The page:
Cover: Crafting Science: A Sociohistory of the Quest for the Genetics of Cancer, from Harvard University PressCover: Crafting Science in E-DITION

Crafting Science

A Sociohistory of the Quest for the Genetics of Cancer

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$65.00 • £54.95 • €60.00

ISBN 9780674332874

Publication Date: 03/15/1997

322 pages

5 halftones, 4 tables


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This is a book that rewards the reader’s attention, and the real payoff comes at the end. In the final chapter, Fujimura works from the particular history of cancer and oncogenes to the general idea of scientific progress. Here, in the most rewarding part of Crafting Science, she develops an account of how scientific ideas change through time, a ‘pragmatic’ account that differs from at least two of the more familiar ideas about progress in science. Because she stresses the way in which scientific terms shift in meaning as interests and technology change, Fujimura rejects the view that information simply accumulates. Her picture also differs from the common idea of ‘revolution’ in science, in which theories are thought to change so fundamentally that no real conversation is possible between competing outlooks. Despite major twists and reversals in the history of scientific ideas, the overall landscape may remain recognizable. To Fujimura, the coherence and continuity of theories and theoretical entities are as important as the changes and discontinuities, and these all are in need of explanation. Satisfying explanations are those that show how scientific problems and solutions mesh with society’s priorities and prejudices.—John Ashkenas, American Journal of Human Genetics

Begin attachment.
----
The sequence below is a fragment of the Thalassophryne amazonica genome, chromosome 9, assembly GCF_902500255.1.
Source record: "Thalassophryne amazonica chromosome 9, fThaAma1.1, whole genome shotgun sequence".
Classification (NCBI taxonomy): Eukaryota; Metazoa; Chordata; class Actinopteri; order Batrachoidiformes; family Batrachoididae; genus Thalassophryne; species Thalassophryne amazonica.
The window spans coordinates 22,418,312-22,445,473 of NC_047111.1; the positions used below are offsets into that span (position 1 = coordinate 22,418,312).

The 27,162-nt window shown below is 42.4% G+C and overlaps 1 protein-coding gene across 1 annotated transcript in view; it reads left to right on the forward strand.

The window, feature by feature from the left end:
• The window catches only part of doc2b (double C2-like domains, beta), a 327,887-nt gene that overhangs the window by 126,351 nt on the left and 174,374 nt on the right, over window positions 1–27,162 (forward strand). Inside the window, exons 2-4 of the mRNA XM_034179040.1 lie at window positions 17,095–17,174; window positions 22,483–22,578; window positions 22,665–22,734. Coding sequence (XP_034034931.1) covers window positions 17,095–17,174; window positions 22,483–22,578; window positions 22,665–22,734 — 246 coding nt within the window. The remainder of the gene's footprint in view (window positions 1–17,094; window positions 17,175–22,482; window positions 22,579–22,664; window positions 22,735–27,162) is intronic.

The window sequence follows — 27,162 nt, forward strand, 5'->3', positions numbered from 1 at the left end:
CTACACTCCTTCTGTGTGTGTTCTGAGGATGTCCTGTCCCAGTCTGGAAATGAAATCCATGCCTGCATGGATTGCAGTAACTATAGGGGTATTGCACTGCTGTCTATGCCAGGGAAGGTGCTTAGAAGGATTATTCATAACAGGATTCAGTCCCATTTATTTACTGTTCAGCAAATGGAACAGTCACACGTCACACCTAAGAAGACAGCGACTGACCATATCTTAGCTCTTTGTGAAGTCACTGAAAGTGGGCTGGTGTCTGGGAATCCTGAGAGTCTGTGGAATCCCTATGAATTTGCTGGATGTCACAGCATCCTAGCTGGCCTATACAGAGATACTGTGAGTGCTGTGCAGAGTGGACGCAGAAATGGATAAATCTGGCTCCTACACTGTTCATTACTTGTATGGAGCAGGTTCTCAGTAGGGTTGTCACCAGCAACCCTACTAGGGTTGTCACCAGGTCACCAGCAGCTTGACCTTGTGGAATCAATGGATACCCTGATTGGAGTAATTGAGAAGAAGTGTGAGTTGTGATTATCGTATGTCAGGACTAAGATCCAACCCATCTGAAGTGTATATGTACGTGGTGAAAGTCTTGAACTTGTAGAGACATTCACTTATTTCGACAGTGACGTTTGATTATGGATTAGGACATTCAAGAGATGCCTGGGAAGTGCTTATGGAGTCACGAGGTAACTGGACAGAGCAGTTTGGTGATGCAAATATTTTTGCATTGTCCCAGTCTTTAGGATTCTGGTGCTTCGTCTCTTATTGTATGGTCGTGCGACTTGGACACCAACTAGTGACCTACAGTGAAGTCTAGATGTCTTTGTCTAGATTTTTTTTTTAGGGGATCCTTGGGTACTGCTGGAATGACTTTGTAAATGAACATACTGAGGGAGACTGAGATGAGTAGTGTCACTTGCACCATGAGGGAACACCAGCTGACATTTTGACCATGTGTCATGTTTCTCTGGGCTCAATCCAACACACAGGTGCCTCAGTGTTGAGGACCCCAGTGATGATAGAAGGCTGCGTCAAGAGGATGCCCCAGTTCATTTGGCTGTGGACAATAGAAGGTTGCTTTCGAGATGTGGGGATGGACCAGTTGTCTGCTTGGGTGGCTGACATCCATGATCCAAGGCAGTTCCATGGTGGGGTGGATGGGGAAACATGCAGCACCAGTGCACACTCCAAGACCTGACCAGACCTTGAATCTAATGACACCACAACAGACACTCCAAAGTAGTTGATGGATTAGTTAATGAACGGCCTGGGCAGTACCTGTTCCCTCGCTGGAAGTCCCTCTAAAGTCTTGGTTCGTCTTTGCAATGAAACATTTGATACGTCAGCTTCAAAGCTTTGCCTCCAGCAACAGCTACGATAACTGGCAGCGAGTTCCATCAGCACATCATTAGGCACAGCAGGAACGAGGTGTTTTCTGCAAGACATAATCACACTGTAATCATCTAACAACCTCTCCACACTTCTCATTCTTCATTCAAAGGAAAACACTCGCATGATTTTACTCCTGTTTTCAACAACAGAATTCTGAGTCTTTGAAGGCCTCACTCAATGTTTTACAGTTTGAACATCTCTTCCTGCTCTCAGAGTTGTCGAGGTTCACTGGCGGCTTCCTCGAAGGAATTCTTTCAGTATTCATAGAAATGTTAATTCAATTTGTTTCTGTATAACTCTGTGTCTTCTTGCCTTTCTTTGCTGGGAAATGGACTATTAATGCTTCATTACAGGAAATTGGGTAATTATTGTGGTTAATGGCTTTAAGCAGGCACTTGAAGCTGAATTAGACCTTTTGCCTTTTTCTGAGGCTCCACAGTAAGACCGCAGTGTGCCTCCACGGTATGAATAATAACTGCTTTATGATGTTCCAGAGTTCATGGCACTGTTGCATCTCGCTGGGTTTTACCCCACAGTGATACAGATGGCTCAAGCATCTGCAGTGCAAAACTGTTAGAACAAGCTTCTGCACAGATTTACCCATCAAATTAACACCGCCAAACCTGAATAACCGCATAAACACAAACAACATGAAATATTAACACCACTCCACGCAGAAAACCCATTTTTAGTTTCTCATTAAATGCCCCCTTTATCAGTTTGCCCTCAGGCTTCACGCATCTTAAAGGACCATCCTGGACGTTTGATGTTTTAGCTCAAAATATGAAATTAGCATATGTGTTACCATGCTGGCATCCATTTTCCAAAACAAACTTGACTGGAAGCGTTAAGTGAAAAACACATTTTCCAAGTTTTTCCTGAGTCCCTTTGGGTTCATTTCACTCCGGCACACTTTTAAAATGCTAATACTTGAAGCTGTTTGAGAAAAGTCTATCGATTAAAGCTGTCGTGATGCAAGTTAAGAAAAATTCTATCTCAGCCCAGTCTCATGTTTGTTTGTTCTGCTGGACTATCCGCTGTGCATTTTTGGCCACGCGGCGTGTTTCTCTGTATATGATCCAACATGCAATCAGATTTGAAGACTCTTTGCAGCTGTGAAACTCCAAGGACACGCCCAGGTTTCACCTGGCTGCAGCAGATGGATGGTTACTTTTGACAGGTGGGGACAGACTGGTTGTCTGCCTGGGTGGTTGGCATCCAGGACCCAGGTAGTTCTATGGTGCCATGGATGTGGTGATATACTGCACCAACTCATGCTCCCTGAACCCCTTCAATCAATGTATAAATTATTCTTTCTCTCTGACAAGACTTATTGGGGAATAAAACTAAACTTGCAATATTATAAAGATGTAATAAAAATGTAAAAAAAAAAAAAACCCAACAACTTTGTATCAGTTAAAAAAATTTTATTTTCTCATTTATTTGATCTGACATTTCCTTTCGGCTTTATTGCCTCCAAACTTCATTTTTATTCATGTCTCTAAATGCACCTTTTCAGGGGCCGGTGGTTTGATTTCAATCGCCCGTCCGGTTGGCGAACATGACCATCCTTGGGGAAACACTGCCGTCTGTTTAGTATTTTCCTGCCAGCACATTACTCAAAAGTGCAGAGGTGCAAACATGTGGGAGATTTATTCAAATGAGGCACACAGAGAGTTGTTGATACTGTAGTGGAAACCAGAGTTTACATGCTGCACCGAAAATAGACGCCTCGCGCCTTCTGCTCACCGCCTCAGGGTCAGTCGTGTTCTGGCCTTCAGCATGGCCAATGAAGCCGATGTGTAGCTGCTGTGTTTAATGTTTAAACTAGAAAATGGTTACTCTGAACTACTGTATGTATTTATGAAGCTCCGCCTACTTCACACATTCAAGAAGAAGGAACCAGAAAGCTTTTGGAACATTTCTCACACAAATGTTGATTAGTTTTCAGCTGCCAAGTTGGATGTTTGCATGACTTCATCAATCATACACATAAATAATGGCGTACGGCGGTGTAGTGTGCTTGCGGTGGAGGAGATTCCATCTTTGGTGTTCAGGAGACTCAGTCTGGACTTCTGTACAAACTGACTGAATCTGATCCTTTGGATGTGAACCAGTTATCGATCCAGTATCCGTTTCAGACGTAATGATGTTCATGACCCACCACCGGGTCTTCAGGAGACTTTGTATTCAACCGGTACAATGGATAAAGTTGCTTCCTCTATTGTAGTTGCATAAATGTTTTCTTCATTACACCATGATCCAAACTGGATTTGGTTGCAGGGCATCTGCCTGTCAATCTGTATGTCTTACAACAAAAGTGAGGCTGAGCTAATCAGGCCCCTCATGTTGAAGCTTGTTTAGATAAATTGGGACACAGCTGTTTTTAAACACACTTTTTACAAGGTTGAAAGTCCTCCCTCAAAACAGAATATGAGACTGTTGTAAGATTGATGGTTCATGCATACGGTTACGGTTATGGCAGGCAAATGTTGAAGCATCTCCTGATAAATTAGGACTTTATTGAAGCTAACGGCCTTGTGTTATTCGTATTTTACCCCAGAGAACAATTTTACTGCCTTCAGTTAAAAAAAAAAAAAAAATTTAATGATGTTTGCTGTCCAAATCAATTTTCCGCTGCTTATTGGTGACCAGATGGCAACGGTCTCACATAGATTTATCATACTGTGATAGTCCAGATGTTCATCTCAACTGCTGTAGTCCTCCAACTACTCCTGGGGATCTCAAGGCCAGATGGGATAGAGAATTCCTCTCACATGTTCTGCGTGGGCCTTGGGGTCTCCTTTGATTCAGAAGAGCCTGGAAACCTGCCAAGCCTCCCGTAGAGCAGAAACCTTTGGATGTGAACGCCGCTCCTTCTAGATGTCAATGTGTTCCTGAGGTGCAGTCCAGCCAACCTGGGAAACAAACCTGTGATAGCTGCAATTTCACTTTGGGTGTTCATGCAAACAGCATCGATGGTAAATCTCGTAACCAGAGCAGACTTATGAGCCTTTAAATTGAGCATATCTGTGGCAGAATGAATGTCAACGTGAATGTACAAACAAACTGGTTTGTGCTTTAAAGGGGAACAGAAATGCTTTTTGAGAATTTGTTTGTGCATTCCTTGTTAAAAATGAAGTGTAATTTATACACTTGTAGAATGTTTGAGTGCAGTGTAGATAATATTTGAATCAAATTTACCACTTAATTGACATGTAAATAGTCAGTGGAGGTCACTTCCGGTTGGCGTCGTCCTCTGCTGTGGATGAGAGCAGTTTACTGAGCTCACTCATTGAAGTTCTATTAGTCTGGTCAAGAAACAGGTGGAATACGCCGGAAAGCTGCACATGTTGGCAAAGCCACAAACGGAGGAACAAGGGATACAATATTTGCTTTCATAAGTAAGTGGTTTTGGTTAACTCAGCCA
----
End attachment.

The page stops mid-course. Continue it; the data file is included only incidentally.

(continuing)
In Crafting Science, Joan Fujimura provides her readers with a detailed, sociologically grounded introduction to one of the major and most innovative areas of contemporary biomedical research, the search for the causes and treatment of cancer. She considers the roles played by a bewildering array of actors, ranging from biomedical scientists and their research materials, inbred murine lines bearing the traces of mysterious oncogenes, to shareholders in companies dedicated to the commercial exploitation of these scientists’ findings.—Paolo Palladino, British Journal for the History of Science

Fujimura…explores the development of the proto-oncogene theory in cancer research to illustrate the process of change and continuity in science… [She] provides an objective, scholarly work.Library Journal

I would describe the main contribution of Crafting Science as the synthesis of the American pragmatist tradition in sociology with the largely European, post 1960s sociology of scientific knowledge, particularly the successor program known as actor-network theory associated with Michel Callon and Bruno Latour. By bringing the two traditions together, Fujimura both develops science studies theory and provides a new perspective on a research program that has come to dominate cancer research: the study of oncogenes, or genes thought to play a crucial role in tumor genesis and growth.—David J. Hess, Medical Anthropology Quarterly

This is an elegant and subtle book; it will become a model for the new interdisciplinary studies of science, technology, and medicine being written at the intersection of anthropology, history, sociology, and philosophy. The current challenge in technoscience studies is to identify how ideas, techniques, equipment, labs, careers, colleagues, funding, and policy combine and intersect with local, regional, and global cultures and political economies in making science. Joan Fujimura has done it in this book, and she gives us a map of how she did it. Everyone interested in science and technology studies now needs to read and teach this book.—Sharon Traweek, University of California, Los Angeles

Awards & Accolades

  • Co-Winner, 1998 Robert K. Merton Book Award, Science, Knowledge, & Technology Section of the American Sociological Association

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